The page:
Stephanie rocked back and forth, back and forth in the chair her grandfather had carved, her eyes never leaving the baby’s in her arms. So sweet and little. So full of possibilities. He was only two days old and she already loved him so fiercely when she thought about it she wanted to break something.
The birth had been hard, but if she had to choose, she’d pick the sixteen hours of labor over the fifty-ish weeks of actually being pregnant any day of the week. And now they were home and they were safe. This was the moment she had wished for the most. This small moment, rocking her new son in his new nursery. The beginning.
The second moment she had wished for would be coming very, very soon.
Dull, calm tones washed up the stairs, occasionally spiking into high laughs. Rob, in the kitchen, calling the people closest to them. They would put a birth announcement up on Facebook later in the week, once Stephanie thought she had the energy for accepting phone calls or even just looking at a social media page. For now, Rob would call the immediate family, and she would get to sit with her little angel.
He was supposed to be the first in his generation, and the fact that he wasn’t wouldn’t have bothered her under normal circumstances. Except with Jilly, there were no normal circumstances. Rob’s younger sister was the baby of the family, and while Steph usually got along with her in-laws, good Lord, it was like they had followed the ‘How to Raise Stereotypes’ playbook. Tess, the oldest, an overachieving heart surgeon still trying to reach her parents’ ever-increasing goals. Rob, the middle child, mellow and mostly ignored. And Jilly. Stupid, spoiled Princess Jilly.
No one even knew Jilly was pregnant until she was six months in. Stephanie guessed not even Jilly knew, but Steph had the brains to keep that guess to herself and Rob. Saying anything even remotely suggestive that Jilly didn’t have her shit together was anathema in front of the in-laws. Their Jilly was their perfect baby and could do no wrong!
It wasn’t her fault she dropped out of college, the professors couldn’t make it interesting enough.
It wasn’t her fault she couldn’t keep a job, all of her bosses – literally every single one of her bosses – had been out to get her.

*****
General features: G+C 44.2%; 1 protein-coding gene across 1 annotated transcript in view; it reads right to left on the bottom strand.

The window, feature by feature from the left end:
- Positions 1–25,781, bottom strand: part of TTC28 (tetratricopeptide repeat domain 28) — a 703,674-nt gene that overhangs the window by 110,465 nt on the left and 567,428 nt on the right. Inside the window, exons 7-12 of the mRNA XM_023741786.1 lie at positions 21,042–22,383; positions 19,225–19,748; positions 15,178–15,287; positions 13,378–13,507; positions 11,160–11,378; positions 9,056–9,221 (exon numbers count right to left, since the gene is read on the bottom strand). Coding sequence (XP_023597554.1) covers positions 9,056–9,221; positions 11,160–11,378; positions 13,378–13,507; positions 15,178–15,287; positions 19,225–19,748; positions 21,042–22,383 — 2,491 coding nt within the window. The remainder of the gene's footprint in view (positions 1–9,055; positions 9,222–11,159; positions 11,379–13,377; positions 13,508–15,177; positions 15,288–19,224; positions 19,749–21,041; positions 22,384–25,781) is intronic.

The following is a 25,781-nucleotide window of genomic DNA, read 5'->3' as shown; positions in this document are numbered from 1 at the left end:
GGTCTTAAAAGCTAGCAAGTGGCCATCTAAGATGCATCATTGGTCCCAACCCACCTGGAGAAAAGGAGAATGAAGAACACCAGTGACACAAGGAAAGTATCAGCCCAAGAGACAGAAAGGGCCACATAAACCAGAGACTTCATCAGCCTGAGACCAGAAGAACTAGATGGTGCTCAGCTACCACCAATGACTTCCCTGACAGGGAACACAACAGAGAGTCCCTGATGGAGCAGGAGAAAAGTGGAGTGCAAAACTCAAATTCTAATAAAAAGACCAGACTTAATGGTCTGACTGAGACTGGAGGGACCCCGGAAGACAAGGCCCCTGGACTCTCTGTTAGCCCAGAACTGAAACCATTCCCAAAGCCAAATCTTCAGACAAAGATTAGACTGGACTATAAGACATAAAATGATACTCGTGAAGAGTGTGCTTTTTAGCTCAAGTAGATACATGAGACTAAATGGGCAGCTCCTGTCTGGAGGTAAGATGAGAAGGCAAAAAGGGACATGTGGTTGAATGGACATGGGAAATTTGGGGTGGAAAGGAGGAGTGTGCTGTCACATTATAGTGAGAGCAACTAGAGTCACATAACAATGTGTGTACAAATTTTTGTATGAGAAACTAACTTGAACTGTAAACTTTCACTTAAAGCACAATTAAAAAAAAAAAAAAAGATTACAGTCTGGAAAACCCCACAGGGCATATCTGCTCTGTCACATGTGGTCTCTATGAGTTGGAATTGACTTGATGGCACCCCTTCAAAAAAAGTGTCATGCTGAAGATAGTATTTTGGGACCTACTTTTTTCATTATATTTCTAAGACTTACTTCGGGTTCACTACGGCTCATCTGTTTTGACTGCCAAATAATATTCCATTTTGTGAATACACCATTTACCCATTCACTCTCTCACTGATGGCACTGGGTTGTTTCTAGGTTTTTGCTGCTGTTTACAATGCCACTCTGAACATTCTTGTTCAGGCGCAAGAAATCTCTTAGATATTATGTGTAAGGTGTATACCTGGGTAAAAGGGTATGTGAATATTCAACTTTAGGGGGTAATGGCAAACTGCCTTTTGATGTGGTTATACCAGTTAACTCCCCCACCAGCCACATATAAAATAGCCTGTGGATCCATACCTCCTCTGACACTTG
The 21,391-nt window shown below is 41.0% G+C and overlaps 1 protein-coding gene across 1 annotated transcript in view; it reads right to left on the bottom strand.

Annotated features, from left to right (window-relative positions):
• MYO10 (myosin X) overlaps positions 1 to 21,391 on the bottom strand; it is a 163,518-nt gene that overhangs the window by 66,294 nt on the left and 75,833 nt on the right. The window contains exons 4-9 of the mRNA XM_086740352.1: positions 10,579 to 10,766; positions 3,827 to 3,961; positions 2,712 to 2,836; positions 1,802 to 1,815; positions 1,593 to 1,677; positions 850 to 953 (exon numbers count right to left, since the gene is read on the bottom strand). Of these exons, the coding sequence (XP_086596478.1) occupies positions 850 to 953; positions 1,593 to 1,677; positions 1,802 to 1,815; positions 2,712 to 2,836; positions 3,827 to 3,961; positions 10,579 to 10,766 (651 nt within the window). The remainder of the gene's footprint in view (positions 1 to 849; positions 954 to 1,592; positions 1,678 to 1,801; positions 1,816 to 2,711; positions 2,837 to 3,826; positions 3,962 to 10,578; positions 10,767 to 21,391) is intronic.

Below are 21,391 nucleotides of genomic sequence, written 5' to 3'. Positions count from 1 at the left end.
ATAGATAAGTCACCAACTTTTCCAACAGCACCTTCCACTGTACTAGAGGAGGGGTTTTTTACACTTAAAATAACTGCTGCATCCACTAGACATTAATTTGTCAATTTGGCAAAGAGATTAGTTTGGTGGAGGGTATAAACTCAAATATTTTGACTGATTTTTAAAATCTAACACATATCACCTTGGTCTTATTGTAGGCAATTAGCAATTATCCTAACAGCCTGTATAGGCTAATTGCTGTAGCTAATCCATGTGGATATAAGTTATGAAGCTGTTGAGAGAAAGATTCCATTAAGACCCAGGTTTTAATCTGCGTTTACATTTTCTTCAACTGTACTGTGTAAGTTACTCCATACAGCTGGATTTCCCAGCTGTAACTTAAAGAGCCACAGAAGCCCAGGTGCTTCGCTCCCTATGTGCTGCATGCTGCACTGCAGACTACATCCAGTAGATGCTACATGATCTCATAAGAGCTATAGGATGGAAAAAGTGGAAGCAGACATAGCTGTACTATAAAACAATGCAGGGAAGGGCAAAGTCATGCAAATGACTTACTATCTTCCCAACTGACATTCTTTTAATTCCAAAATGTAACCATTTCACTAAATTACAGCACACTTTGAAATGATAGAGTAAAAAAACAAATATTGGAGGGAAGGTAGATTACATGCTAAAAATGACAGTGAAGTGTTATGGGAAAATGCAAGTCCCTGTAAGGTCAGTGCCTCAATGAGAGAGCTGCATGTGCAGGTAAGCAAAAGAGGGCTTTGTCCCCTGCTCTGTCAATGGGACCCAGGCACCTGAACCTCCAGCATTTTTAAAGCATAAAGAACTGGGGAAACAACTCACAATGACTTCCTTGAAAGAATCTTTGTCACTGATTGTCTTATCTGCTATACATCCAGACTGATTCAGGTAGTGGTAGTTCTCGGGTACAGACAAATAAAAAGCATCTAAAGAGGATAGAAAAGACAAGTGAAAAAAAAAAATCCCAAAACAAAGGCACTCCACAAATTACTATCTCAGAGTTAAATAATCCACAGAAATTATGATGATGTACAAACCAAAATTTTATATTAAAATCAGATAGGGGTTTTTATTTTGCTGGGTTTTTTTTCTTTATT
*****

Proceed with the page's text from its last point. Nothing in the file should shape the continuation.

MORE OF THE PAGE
It wasn’t her fault she couldn’t keep a relationship, she just hadn’t found Mr. Right yet.
Stephanie just kept her mouth shut. Jilly and her parents tanking Jilly’s life from the jump didn’t really change Stephanie’s life any. Oh, sure, there had been…incidents. Like the Last Slice of Pizza incident, which Jilly still brought up at family gatherings with non-jokes about Stephanie stealing Jilly’s food (it hadn’t even been on her plate yet and Jilly had already had three slices while Stephanie had only had one). Or the time, against her better judgment, she had gotten Jilly a job at her office. It was a front desk job, the sort of job Jilly had had three of already, so it should have been fine. In a way, it had been interesting to finally see the sort of shit Jilly pulled to lose every job she had ever had. The fact that her bosses probably still saw the screaming meltdown Jilly had had on her last day every time they looked at Stephanie was the unfortunate price she had to pay.
Little, annoying things. Things that came with any family. Things she could ignore. Until this.
Jilly had announced her pregnancy at Stephanie’s baby shower, and then gleefully reported that she was due a full two weeks sooner than Stephanie. To their credit, most everyone there had looked like they’d been slapped in the face with a fish. Her parents and brother, their friends, Rob and Tess all wore identical looks that said the same thing.
You’ve got to be shitting me.
But from that moment on, as far as Jilly and the in-laws had been concerned, it was Jilly’s party. The three of them had taken a corner of the living room and cooed over Jilly’s stomach, ignoring the party games and the gifts. In fact, suddenly, there was no gift from her in-laws at all!
Jilly went home that day with a brand-new stroller.